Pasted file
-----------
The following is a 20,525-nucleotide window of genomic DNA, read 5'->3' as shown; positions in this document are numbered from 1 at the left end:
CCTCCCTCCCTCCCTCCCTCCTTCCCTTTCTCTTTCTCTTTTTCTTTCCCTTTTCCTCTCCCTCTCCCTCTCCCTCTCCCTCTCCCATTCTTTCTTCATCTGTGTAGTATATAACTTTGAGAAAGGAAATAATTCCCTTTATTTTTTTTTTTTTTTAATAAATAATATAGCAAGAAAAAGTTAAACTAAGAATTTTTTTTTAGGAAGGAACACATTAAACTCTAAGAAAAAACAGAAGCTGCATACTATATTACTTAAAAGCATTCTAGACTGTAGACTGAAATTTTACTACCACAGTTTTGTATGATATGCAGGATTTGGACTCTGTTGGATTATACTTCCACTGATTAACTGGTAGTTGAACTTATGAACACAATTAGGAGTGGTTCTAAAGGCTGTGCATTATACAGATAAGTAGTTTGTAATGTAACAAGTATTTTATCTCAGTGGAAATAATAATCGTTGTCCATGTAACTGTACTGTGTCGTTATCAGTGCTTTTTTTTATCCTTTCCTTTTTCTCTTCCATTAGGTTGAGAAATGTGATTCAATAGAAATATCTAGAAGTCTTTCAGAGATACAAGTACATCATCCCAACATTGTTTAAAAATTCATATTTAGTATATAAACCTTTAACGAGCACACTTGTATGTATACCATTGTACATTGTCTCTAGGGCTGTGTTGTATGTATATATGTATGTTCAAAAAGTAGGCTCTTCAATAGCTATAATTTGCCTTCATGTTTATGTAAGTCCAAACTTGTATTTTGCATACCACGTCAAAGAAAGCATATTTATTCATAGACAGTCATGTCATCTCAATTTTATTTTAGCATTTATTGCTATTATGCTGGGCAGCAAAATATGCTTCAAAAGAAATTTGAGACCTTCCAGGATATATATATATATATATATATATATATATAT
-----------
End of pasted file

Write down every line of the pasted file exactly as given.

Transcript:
The following is a 20,525-nucleotide window of genomic DNA, read 5'->3' as shown; positions in this document are numbered from 1 at the left end:
CCTCCCTCCCTCCCTCCCTCCTTCCCTTTCTCTTTCTCTTTTTCTTTCCCTTTTCCTCTCCCTCTCCCTCTCCCTCTCCCTCTCCCATTCTTTCTTCATCTGTGTAGTATATAACTTTGAGAAAGGAAATAATTCCCTTTATTTTTTTTTTTTTTTAATAAATAATATAGCAAGAAAAAGTTAAACTAAGAATTTTTTTTTAGGAAGGAACACATTAAACTCTAAGAAAAAACAGAAGCTGCATACTATATTACTTAAAAGCATTCTAGACTGTAGACTGAAATTTTACTACCACAGTTTTGTATGATATGCAGGATTTGGACTCTGTTGGATTATACTTCCACTGATTAACTGGTAGTTGAACTTATGAACACAATTAGGAGTGGTTCTAAAGGCTGTGCATTATACAGATAAGTAGTTTGTAATGTAACAAGTATTTTATCTCAGTGGAAATAATAATCGTTGTCCATGTAACTGTACTGTGTCGTTATCAGTGCTTTTTTTTATCCTTTCCTTTTTCTCTTCCATTAGGTTGAGAAATGTGATTCAATAGAAATATCTAGAAGTCTTTCAGAGATACAAGTACATCATCCCAACATTGTTTAAAAATTCATATTTAGTATATAAACCTTTAACGAGCACACTTGTATGTATACCATTGTACATTGTCTCTAGGGCTGTGTTGTATGTATATATGTATGTTCAAAAAGTAGGCTCTTCAATAGCTATAATTTGCCTTCATGTTTATGTAAGTCCAAACTTGTATTTTGCATACCACGTCAAAGAAAGCATATTTATTCATAGACAGTCATGTCATCTCAATTTTATTTTAGCATTTATTGCTATTATGCTGGGCAGCAAAATATGCTTCAAAAGAAATTTGAGACCTTCCAGGATATATATATATATATATATATATATATATAT